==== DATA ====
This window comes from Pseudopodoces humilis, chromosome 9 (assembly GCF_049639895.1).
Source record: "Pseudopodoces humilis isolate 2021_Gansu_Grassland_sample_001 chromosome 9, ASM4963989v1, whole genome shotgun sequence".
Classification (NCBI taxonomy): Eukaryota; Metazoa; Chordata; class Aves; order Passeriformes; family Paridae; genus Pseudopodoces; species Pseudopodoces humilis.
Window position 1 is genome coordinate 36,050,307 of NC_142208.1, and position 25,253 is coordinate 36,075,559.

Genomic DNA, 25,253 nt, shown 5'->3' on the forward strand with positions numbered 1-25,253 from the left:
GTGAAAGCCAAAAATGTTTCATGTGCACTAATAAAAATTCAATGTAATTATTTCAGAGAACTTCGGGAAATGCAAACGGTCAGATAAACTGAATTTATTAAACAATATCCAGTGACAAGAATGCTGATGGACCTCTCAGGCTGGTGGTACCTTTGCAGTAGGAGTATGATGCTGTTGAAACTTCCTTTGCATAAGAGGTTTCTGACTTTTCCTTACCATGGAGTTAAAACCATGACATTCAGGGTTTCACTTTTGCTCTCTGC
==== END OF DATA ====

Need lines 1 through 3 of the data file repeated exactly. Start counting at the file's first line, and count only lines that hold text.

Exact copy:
This window comes from Pseudopodoces humilis, chromosome 9 (assembly GCF_049639895.1).
Source record: "Pseudopodoces humilis isolate 2021_Gansu_Grassland_sample_001 chromosome 9, ASM4963989v1, whole genome shotgun sequence".
Classification (NCBI taxonomy): Eukaryota; Metazoa; Chordata; class Aves; order Passeriformes; family Paridae; genus Pseudopodoces; species Pseudopodoces humilis.